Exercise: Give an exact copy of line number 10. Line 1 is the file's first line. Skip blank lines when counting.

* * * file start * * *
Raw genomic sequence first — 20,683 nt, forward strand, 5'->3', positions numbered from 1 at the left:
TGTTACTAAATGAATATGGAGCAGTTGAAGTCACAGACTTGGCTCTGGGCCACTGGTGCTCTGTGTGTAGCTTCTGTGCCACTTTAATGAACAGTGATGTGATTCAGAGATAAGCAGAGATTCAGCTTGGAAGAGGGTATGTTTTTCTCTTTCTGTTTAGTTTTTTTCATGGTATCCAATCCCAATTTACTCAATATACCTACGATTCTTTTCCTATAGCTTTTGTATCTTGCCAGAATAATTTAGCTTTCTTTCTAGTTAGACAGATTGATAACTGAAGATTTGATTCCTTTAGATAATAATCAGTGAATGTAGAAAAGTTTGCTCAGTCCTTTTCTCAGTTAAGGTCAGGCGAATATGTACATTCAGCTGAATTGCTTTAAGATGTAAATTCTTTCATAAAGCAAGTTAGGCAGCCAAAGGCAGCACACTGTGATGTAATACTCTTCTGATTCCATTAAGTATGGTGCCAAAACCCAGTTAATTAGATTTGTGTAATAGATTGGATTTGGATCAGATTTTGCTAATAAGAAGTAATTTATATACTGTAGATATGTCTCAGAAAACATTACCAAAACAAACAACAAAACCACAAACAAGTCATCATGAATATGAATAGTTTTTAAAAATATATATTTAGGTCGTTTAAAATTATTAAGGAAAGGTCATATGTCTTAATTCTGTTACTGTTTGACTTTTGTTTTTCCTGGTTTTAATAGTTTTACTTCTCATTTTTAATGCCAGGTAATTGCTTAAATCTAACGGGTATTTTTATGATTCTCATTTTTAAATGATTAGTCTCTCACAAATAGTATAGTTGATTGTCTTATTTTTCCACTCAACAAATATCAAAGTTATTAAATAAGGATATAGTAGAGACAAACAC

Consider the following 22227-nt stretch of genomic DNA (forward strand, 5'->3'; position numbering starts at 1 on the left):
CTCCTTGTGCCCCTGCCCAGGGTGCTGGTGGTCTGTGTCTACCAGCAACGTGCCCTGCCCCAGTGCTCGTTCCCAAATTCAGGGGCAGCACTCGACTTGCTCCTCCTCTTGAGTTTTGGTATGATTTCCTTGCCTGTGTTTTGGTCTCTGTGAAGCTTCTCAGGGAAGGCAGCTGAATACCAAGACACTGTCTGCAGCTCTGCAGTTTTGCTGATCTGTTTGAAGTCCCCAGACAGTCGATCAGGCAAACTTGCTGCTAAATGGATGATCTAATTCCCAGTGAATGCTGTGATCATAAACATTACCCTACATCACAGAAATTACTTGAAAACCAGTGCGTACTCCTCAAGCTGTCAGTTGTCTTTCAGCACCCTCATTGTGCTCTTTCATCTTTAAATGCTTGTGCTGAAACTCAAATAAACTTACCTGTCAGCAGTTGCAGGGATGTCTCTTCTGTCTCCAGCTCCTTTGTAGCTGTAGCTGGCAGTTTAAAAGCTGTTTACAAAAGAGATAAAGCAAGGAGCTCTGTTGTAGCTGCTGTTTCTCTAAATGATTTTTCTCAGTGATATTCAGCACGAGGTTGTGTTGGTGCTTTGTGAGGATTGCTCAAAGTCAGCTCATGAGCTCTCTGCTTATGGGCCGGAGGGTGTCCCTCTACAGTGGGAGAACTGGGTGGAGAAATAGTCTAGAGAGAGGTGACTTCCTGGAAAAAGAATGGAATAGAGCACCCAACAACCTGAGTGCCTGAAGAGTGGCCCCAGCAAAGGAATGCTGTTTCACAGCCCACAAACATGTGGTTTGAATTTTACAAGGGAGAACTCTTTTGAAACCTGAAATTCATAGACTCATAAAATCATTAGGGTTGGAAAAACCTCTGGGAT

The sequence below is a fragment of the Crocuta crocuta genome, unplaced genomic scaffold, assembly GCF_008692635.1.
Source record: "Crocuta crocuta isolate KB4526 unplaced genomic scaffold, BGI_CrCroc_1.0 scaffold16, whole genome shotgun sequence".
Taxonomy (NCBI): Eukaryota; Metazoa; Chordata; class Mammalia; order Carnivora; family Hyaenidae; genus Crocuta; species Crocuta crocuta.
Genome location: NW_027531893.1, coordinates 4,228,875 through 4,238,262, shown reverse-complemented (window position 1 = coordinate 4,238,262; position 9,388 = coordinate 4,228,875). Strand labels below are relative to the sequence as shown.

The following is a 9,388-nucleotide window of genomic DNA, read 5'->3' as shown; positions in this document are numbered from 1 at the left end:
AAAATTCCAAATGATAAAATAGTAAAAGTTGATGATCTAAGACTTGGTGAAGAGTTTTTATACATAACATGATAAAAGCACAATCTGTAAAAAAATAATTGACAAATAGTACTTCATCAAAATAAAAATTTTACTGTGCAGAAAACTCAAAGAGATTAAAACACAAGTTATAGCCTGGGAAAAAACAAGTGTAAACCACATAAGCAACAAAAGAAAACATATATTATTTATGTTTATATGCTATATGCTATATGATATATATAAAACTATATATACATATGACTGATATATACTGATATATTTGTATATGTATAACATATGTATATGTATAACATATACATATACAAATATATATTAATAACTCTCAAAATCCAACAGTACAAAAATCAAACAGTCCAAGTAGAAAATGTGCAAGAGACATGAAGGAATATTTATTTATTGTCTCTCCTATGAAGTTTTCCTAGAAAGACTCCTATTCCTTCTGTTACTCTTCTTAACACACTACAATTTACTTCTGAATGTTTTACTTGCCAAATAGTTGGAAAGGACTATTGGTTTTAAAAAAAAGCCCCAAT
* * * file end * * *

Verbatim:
AAAATTCCAAATGATAAAATAGTAAAAGTTGATGATCTAAGACTTGGTGAAGAGTTTTTATACATAACATGATAAAAGCACAATCTGTAAAAAAATAATTGACAAATAGTACTTCATCAAAATAAAAATTTTACTGTGCAGAAAACTCAAAGAGATTAAAACACAAGTTATAGCCTGGGAAAAAACAAGTGTAAACCACATAAGCAACAAAAGAAAACATATATTATTTATGTTTATATGCTATATGCTATATGATATATATAAAACTATATATACATATGACTGATATATACTGATATATTTGTATATGTATAACATATGTATATGTATAACATATACATATACAAATATATATTAATAACTCTCAAAATCCAACAGTACAAAAATCAAACAGTCCAAGTAGAAAATGTGCAAGAGACATGAAGGAATATTTATTTATTGTCTCTCCTATGAAGTTTTCCTAGAAAGACTCCTATTCCTTCTGTTACTCTTCTTAACACACTACAATTTACTTCTGAATGTTTTACTTGCCAAATAGTTGGAAAGGACTATTGGTTTTAAAAAAAAGCCCCAAT